I manage or monitor a few servers, and it's a good idea to keep an eye on how they're holding up. The Linux `uptime` command is all I need - show me how long the server's been up (or if it's cycled recently - power hiccup?), and CPU load averages.

I just whipped up a dead-simple solution to let me embed the uptime reports from the servers into my retro homepage.

I'm quite sure there are better and/or more robust ways to do this, but this is what I came up with after maybe 2 minutes of thought.

On each of the servers, I added a shell script called "`uptimewriter.sh`" (in my `~/bin` directory, so located at `~/bin/uptimewriter.sh`). I made the file executable (`chmod +x ~/bin/uptimewriter.sh`) and used this script:

echo "document.write('"`uptime`"');"

All it does is wrap the output of the `uptime` command in some javascript code to display the text when embedded on a web page. I then added it to the crontab on each of the servers, running every 15 minutes, and dumping the output into a file that will be visible via the webserver.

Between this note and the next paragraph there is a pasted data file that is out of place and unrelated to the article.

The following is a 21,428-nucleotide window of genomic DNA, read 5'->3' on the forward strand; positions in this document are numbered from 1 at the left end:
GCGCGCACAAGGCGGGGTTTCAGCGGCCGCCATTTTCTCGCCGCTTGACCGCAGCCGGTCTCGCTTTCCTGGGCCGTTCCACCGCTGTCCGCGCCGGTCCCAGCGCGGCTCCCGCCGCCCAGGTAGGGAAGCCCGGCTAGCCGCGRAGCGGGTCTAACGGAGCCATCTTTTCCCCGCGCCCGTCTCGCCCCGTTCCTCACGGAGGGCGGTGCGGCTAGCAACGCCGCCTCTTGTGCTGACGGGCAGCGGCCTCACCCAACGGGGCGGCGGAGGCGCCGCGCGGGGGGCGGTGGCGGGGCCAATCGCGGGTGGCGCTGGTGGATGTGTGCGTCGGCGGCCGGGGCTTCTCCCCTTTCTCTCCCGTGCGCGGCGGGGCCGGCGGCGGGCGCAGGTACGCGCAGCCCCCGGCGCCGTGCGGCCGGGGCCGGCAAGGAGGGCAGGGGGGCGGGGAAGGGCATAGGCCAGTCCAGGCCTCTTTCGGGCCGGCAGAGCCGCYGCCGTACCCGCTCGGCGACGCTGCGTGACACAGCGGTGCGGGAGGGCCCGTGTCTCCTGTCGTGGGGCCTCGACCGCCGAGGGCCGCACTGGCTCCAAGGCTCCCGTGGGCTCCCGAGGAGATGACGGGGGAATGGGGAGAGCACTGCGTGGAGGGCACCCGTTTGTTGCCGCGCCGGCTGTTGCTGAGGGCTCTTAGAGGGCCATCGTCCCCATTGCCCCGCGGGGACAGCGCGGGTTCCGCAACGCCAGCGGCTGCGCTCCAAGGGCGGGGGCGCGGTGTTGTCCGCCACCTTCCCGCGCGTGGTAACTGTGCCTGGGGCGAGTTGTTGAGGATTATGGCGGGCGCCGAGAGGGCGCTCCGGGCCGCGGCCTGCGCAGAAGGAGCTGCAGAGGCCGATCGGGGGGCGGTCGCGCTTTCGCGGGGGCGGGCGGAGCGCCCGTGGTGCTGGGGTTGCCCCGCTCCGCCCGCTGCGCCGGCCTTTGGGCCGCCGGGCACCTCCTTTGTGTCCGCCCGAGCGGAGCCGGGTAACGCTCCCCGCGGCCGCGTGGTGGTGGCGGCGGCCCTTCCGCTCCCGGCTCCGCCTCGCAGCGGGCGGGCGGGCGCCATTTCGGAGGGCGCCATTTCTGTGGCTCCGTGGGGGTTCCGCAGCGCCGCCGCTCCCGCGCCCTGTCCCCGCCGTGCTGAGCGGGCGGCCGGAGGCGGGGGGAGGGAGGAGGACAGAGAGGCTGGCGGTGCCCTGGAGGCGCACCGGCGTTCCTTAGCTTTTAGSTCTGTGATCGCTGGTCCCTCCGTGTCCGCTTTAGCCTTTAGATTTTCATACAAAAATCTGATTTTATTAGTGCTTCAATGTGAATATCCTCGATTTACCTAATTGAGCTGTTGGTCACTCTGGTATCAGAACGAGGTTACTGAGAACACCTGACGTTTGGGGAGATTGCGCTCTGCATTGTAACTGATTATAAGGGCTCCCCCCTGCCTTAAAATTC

*/15 * * * * ~/bin/uptimewriter.sh > ~/public_html/uptime.js 2>&1

Every 15 minutes, the `uptimewriter.sh` script is run, and output into a javascript file that can be pulled to display on a web page.

Then, on my retro home page, I added code to run the javascript file:

When called from a web page, that will render the output of the `uptime` command, wrapped in a `document.write()` call as per the `uptimewriter.sh` script, displaying it nicely:

Screen shot 2010-10-29 at 11.51.32 AM.png

I can do some more work to style it a bit, so it wraps more nicely, but it's a decent start.